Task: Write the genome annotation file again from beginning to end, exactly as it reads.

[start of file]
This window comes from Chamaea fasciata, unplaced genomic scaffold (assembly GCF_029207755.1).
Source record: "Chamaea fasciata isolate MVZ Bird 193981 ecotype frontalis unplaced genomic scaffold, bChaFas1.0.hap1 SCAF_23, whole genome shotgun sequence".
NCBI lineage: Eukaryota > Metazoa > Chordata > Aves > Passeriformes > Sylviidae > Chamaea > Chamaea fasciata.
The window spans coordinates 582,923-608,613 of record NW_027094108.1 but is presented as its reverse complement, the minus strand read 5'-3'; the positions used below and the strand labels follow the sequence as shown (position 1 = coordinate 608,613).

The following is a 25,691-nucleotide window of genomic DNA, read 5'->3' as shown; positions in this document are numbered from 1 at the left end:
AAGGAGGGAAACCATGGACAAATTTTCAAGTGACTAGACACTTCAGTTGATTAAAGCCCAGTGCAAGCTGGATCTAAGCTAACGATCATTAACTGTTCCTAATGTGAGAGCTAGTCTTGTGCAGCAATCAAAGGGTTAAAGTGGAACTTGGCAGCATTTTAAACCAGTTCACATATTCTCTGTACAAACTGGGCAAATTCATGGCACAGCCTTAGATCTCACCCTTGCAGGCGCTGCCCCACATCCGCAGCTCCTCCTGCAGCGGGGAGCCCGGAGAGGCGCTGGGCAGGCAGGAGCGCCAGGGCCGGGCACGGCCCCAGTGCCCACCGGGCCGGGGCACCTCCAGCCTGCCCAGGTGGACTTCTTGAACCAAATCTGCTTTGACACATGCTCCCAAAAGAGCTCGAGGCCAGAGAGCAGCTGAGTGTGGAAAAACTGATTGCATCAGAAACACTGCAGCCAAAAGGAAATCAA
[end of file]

This window comes from Chamaea fasciata, unplaced genomic scaffold (assembly GCF_029207755.1).
Source record: "Chamaea fasciata isolate MVZ Bird 193981 ecotype frontalis unplaced genomic scaffold, bChaFas1.0.hap1 SCAF_23, whole genome shotgun sequence".
NCBI lineage: Eukaryota > Metazoa > Chordata > Aves > Passeriformes > Sylviidae > Chamaea > Chamaea fasciata.
The window spans coordinates 582,923-608,613 of record NW_027094108.1 but is presented as its reverse complement, the minus strand read 5'-3'; the positions used below and the strand labels follow the sequence as shown (position 1 = coordinate 608,613).

The following is a 25,691-nucleotide window of genomic DNA, read 5'->3' as shown; positions in this document are numbered from 1 at the left end:
AAGGAGGGAAACCATGGACAAATTTTCAAGTGACTAGACACTTCAGTTGATTAAAGCCCAGTGCAAGCTGGATCTAAGCTAACGATCATTAACTGTTCCTAATGTGAGAGCTAGTCTTGTGCAGCAATCAAAGGGTTAAAGTGGAACTTGGCAGCATTTTAAACCAGTTCACATATTCTCTGTACAAACTGGGCAAATTCATGGCACAGCCTTAGATCTCACCCTTGCAGGCGCTGCCCCACATCCGCAGCTCCTCCTGCAGCGGGGAGCCCGGAGAGGCGCTGGGCAGGCAGGAGCGCCAGGGCCGGGCACGGCCCCAGTGCCCACCGGGCCGGGGCACCTCCAGCCTGCCCAGGTGGACTTCTTGAACCAAATCTGCTTTGACACATGCTCCCAAAAGAGCTCGAGGCCAGAGAGCAGCTGAGTGTGGAAAAACTGATTGCATCAGAAACACTGCAGCCAAAAGGAAATCAA